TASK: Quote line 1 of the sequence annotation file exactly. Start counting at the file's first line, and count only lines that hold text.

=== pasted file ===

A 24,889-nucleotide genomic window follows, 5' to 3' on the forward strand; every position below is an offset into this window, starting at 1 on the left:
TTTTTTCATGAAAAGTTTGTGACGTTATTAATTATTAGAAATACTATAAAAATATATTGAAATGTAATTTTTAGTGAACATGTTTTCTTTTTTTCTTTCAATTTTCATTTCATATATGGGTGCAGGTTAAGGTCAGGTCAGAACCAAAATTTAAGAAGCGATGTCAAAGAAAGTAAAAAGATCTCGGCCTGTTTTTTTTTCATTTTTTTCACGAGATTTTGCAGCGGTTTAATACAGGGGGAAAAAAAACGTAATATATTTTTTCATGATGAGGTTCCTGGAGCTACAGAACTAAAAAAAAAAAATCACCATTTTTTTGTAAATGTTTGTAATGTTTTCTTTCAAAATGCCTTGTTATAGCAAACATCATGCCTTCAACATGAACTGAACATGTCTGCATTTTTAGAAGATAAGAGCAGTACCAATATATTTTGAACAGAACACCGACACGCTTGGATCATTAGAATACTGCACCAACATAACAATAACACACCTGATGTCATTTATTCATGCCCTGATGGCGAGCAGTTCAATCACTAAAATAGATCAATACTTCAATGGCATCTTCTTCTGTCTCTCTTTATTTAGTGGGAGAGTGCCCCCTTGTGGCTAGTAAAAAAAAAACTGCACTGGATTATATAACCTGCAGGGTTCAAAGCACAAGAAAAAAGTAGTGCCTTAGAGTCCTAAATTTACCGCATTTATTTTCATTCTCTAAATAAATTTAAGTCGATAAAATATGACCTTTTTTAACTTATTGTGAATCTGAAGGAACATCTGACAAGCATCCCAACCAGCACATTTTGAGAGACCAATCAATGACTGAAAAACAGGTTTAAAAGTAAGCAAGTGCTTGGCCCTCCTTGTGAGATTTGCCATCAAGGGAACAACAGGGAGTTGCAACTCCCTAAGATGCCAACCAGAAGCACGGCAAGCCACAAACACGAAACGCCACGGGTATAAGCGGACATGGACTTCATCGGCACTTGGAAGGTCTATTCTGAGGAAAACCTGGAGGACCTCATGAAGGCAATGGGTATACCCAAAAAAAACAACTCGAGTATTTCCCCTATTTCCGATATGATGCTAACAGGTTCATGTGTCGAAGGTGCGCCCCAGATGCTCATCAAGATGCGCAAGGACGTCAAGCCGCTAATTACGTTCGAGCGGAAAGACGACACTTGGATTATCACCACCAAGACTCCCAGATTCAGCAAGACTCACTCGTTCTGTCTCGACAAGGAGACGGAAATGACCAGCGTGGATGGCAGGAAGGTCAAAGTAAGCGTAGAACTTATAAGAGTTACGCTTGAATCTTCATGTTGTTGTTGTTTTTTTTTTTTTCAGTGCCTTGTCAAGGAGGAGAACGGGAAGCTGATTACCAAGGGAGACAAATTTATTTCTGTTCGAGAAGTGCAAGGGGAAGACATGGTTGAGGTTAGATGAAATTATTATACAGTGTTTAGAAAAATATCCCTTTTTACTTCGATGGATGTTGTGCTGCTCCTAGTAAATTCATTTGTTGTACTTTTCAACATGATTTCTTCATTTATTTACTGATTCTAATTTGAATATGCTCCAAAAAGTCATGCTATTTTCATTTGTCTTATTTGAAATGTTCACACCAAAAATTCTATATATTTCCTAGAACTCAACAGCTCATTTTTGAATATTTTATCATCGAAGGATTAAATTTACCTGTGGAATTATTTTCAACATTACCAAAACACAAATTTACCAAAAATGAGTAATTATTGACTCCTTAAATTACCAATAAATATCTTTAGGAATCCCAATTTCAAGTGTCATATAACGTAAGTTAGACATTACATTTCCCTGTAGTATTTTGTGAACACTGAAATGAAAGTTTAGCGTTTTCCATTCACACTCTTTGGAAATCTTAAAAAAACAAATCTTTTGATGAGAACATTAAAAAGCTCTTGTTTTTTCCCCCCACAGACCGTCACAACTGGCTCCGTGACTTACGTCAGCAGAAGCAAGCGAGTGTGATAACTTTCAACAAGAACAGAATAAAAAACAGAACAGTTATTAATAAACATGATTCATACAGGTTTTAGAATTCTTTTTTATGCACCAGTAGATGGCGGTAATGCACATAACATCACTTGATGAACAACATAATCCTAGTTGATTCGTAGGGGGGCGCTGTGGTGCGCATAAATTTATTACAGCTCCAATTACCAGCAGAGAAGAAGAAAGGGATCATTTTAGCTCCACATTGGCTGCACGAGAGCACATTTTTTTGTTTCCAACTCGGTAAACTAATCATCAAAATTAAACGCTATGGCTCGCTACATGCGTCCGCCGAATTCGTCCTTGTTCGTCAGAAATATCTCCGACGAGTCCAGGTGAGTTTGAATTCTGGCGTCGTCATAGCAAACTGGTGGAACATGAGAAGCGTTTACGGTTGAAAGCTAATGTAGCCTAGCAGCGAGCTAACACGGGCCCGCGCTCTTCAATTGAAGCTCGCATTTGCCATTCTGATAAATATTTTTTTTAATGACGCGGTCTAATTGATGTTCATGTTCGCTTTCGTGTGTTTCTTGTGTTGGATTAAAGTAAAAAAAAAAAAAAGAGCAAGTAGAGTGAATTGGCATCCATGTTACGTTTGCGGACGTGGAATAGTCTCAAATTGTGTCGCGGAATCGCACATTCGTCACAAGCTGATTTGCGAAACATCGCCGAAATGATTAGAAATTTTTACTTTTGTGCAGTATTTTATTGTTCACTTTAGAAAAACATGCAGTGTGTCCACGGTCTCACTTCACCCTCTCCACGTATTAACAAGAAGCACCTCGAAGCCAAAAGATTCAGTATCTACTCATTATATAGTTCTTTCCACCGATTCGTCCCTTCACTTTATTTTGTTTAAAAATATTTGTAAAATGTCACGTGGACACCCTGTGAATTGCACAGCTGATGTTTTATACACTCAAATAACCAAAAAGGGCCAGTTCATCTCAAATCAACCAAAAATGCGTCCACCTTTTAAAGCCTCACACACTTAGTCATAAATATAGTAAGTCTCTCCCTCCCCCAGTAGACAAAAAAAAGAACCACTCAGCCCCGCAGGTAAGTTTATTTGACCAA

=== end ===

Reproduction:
A 24,889-nucleotide genomic window follows, 5' to 3' on the forward strand; every position below is an offset into this window, starting at 1 on the left: